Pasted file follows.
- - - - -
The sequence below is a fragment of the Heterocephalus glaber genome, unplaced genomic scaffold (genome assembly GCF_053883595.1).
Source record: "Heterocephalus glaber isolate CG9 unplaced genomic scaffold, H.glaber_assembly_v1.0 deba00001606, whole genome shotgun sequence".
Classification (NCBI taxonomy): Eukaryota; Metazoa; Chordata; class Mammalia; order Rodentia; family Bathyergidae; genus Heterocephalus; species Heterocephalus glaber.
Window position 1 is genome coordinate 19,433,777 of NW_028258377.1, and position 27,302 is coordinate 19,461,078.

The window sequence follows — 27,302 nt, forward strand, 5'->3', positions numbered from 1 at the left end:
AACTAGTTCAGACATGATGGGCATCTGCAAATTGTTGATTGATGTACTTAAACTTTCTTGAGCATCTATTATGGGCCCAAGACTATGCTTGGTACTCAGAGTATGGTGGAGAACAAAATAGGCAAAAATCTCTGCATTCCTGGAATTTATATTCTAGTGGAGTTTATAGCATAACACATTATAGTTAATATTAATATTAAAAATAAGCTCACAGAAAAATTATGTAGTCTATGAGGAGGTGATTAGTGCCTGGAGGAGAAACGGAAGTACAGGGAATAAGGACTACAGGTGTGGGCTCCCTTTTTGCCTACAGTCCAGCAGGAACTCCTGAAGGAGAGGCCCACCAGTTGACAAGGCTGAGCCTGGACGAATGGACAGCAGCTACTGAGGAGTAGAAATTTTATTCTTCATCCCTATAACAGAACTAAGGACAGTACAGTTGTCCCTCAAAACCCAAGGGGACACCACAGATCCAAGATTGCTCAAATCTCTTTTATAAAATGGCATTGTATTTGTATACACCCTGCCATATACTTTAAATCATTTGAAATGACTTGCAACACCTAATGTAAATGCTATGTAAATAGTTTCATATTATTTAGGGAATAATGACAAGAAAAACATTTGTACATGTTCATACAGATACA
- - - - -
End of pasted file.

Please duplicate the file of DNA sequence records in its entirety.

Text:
The sequence below is a fragment of the Heterocephalus glaber genome, unplaced genomic scaffold (genome assembly GCF_053883595.1).
Source record: "Heterocephalus glaber isolate CG9 unplaced genomic scaffold, H.glaber_assembly_v1.0 deba00001606, whole genome shotgun sequence".
Classification (NCBI taxonomy): Eukaryota; Metazoa; Chordata; class Mammalia; order Rodentia; family Bathyergidae; genus Heterocephalus; species Heterocephalus glaber.
Window position 1 is genome coordinate 19,433,777 of NW_028258377.1, and position 27,302 is coordinate 19,461,078.

The window sequence follows — 27,302 nt, forward strand, 5'->3', positions numbered from 1 at the left end:
AACTAGTTCAGACATGATGGGCATCTGCAAATTGTTGATTGATGTACTTAAACTTTCTTGAGCATCTATTATGGGCCCAAGACTATGCTTGGTACTCAGAGTATGGTGGAGAACAAAATAGGCAAAAATCTCTGCATTCCTGGAATTTATATTCTAGTGGAGTTTATAGCATAACACATTATAGTTAATATTAATATTAAAAATAAGCTCACAGAAAAATTATGTAGTCTATGAGGAGGTGATTAGTGCCTGGAGGAGAAACGGAAGTACAGGGAATAAGGACTACAGGTGTGGGCTCCCTTTTTGCCTACAGTCCAGCAGGAACTCCTGAAGGAGAGGCCCACCAGTTGACAAGGCTGAGCCTGGACGAATGGACAGCAGCTACTGAGGAGTAGAAATTTTATTCTTCATCCCTATAACAGAACTAAGGACAGTACAGTTGTCCCTCAAAACCCAAGGGGACACCACAGATCCAAGATTGCTCAAATCTCTTTTATAAAATGGCATTGTATTTGTATACACCCTGCCATATACTTTAAATCATTTGAAATGACTTGCAACACCTAATGTAAATGCTATGTAAATAGTTTCATATTATTTAGGGAATAATGACAAGAAAAACATTTGTACATGTTCATACAGATACA